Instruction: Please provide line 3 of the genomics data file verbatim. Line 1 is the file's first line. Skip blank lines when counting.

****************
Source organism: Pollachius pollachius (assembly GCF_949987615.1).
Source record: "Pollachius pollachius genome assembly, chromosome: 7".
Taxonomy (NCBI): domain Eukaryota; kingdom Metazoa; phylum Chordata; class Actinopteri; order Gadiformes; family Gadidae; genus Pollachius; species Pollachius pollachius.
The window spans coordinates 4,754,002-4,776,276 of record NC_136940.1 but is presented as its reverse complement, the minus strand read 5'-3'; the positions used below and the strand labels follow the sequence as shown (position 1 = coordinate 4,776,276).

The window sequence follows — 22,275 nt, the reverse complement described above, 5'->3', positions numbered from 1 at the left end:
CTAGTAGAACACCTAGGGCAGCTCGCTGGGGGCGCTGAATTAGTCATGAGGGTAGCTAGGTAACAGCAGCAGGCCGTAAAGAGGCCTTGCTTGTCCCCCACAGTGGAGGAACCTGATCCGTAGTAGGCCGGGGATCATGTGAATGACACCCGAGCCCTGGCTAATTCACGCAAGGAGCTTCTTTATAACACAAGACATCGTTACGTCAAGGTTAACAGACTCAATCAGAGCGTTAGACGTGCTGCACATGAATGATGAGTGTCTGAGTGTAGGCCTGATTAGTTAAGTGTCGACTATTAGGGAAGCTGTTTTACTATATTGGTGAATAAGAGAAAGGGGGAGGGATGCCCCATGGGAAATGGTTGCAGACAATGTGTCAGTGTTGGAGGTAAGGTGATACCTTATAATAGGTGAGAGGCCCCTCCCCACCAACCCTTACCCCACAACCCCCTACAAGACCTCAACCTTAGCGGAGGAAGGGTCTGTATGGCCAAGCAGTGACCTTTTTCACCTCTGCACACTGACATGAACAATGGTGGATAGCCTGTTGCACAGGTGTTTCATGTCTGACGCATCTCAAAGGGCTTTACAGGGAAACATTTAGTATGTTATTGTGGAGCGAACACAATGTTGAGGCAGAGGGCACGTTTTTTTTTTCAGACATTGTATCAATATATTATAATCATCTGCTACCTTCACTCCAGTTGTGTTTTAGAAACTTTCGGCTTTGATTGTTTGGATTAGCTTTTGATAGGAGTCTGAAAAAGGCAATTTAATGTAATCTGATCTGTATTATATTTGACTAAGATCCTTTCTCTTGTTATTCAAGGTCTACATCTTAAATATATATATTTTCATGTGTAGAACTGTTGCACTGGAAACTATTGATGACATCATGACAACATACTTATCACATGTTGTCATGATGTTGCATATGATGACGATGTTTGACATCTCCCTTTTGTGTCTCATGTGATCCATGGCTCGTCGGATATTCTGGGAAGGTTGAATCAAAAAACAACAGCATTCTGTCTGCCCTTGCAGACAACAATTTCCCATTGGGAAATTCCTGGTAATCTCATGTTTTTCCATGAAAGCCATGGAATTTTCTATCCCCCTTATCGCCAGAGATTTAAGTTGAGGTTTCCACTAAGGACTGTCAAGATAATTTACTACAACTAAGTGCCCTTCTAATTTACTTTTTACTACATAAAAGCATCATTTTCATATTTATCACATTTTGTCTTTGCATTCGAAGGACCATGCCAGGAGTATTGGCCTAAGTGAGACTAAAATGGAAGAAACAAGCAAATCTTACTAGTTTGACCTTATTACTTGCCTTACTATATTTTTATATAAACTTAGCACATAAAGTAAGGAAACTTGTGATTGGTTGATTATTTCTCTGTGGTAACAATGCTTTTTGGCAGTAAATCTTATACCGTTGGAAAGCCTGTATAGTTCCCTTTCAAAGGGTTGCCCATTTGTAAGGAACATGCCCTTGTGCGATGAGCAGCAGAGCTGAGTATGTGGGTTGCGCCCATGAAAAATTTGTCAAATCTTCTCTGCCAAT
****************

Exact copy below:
Taxonomy (NCBI): domain Eukaryota; kingdom Metazoa; phylum Chordata; class Actinopteri; order Gadiformes; family Gadidae; genus Pollachius; species Pollachius pollachius.